I attended an out-of-state school and racked up $28,000 worth of student loans. When I graduated and started making payments, I hated that so much of my money was going to interest. I didn’t want to be in debt for another 10 years. I set a goal to pay my loans off in three.
I was working at a newspaper and only making about $28,000 at the time so to accomplish my goal, I learned to budget and cut expenses; I found ways to earn more money. Every extra dollar went toward my student loans. I learned to shop at thrift stores; I discovered the couponing site, Aldi. I even put my birthday money toward my debt.
To keep myself accountable, I started Debt Free After Three, a blog chronicling my journey. I paid off my loans three years to the day that I made my first payment.
There was only one problem: Many people didn’t believe I did it.
The Downside of Going Viral
Last year, an article about my experience paying off my debt went viral. It was published on WiseBread.com, a personal finance site, and was quickly picked up by Money and Time magazine.
At first, I was excited that my story could reach thousands of people. I hoped that my accomplishment would inspire others.
While some people left comments about the story giving them hope, many others replied with disbelief. They said that what I had done wasn’t possible. The Internet creates a feeling of anonymity—who was to say that my story was real?
I was discouraged. I’ve written my blog for two years now, partly in hopes that it would keep me accountable to my goal (it did) and partly to show other people that paying off loans quickly is possible, even if you’re not making $60,000 a year.
But how am I supposed to inspire people if they don’t believe I really did it?
My Taylor Swift Response to All the Haters
Watching my story go viral was amazing, but also humbling.
Many commenters said I must have gotten help from my parents or my fiancé. Some said I probably lived with my parents, only ate ramen and didn’t own a car. One person suggested that only a drug dealer could pay off loans so quickly; I countered by saying that the closest I’ve come to selling drugs is watching “The Wire.”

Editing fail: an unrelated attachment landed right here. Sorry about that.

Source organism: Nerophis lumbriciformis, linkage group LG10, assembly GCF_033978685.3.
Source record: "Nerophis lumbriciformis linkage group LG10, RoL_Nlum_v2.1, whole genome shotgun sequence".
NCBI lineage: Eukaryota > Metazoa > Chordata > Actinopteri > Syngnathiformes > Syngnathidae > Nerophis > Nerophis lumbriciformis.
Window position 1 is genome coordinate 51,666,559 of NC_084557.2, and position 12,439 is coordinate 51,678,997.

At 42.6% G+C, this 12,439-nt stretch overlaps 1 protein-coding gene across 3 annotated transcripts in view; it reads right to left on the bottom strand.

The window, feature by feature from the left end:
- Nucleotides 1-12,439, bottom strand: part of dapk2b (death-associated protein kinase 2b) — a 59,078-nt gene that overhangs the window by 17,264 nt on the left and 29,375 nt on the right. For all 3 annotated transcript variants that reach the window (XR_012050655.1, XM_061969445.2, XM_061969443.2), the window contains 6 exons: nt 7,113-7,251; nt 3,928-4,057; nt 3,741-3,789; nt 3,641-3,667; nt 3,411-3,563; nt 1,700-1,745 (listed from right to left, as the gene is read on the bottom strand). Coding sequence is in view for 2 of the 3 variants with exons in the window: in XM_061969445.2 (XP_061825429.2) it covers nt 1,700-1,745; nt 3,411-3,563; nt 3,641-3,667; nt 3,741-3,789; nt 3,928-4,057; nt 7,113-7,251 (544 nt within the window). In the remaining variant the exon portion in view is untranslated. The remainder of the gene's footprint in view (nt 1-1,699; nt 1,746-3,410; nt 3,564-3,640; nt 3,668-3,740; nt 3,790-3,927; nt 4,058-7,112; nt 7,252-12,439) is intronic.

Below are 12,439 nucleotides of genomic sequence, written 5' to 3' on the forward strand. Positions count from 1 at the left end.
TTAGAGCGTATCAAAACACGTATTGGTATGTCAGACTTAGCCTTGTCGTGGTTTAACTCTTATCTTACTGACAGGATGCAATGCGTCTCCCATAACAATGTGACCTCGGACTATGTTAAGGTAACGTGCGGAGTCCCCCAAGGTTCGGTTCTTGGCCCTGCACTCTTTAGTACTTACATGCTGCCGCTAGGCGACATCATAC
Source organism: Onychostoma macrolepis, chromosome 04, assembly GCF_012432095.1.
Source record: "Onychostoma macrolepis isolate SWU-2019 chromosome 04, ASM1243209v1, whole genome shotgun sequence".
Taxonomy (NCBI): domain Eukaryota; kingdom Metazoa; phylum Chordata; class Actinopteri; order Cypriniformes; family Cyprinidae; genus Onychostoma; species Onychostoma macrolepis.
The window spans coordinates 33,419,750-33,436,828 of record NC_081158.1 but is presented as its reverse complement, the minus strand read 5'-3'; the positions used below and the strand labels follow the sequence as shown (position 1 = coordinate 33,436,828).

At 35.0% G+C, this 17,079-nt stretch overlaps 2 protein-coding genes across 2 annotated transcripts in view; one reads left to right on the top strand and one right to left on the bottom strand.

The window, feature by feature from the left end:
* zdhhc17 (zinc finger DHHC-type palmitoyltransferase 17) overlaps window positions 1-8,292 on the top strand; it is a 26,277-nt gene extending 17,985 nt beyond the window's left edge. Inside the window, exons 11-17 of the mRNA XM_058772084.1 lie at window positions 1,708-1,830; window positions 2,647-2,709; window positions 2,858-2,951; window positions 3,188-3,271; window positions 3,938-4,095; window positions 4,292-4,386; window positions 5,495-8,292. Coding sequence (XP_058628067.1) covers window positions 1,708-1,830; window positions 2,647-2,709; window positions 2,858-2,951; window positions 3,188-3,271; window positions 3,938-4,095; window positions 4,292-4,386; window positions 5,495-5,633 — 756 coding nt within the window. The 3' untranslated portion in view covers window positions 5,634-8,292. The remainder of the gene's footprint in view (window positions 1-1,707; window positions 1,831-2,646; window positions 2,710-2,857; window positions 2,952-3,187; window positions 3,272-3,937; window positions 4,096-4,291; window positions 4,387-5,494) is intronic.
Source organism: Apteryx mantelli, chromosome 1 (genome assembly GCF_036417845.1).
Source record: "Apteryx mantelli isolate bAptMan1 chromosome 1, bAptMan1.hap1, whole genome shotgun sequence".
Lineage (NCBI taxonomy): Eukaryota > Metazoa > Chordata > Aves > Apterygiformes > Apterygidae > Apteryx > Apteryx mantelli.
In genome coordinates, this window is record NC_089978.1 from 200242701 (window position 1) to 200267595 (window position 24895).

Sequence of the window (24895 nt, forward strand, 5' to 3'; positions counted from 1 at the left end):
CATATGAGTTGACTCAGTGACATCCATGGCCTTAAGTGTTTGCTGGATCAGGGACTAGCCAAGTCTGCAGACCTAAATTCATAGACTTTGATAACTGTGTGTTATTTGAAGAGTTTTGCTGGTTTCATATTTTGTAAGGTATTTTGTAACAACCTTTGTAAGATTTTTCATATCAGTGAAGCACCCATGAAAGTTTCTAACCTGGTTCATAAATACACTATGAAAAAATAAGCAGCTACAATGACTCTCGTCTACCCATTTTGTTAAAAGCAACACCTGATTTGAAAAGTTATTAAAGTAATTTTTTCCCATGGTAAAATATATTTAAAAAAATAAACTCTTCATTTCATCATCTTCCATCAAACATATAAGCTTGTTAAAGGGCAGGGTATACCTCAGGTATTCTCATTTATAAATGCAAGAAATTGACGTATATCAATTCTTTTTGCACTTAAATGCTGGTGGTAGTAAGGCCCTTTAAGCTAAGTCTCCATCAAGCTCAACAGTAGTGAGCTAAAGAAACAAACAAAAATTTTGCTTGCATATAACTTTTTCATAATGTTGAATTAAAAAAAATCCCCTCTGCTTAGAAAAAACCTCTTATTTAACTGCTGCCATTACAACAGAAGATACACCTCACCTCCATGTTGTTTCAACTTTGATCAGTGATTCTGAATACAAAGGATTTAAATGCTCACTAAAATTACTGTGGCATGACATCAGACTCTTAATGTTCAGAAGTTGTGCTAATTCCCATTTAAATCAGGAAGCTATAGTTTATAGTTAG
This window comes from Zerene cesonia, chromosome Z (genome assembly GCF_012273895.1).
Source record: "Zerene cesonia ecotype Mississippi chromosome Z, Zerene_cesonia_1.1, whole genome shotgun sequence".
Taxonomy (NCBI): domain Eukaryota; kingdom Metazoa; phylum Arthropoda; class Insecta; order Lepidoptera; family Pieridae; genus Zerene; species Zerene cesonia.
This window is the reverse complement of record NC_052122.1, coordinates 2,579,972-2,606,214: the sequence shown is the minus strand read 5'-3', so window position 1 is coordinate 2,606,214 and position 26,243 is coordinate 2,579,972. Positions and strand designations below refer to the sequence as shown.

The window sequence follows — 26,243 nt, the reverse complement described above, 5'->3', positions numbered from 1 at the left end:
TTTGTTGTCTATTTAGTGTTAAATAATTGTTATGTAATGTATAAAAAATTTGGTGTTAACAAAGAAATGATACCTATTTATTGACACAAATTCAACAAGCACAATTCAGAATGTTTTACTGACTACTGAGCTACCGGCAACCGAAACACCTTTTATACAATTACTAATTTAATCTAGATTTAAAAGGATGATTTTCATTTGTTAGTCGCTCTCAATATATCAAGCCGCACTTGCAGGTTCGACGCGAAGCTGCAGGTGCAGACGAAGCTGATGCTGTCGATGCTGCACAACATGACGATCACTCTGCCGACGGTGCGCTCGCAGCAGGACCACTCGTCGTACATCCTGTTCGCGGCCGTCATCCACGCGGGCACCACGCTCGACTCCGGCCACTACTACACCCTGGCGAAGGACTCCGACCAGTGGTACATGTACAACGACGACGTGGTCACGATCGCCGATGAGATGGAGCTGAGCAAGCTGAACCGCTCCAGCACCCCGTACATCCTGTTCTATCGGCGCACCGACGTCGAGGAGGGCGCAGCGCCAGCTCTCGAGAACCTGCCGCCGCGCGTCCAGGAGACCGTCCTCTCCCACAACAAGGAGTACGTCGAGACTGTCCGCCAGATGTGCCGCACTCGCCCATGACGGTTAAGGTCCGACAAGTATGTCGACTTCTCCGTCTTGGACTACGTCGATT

At first I was enraged. Every time a new comment popped up, I’d run to tell my nearest coworker. Then I realized that if I was going to let every person on the Internet upset me, I should quit writing about my personal life online.
I wrote a blog post in response, clarifying and expanding on things mentioned in the Time article. I wanted everyone to know that if any information was missing, it wasn’t because I was hiding it.
Read a selection of the comments and my “Taylor Swift Response to All the Haters” here.
Don’t believe it’s possible? Here’s my budget.
The Real Payoff
My story isn’t that unique. If you Google “pay off debt quickly,” you’ll find people who paid off more than I did and, in some cases, much faster. I was honestly shocked that my story became such a big deal. I didn’t adjust my lifestyle and prioritize my student loan payments for notoriety or Internet exposure. I didn’t start my blog to grow a huge audience. I just wanted to keep myself on track—I knew that stating my goal and sharing my progress in a very public way would help.
The negative feedback paled in comparison to the support and congratulations I received, but most of all, it paled to the feeling of making my last loan payment. None of it compares to how I feel now that I’m debt free.
It’s hard to tell the whole story of paying off my debt in one article. I can’t share my bank account information or student loan statements. All I can do is continue to be honest and open. I can continue to write articles and blog posts about how to budget, save and pay off debt. I can continue to write and share my message with anyone who’s ready to listen.
So, take it from me (or not): You don’t have to eat ramen to pay off your student loans in three years. Unless you want to. I hear ramen is trendy now.
[Any reference to a specific company, commercial product, process or service does not constitute or imply an endorsement or recommendation by the National Endowment for Financial Education.]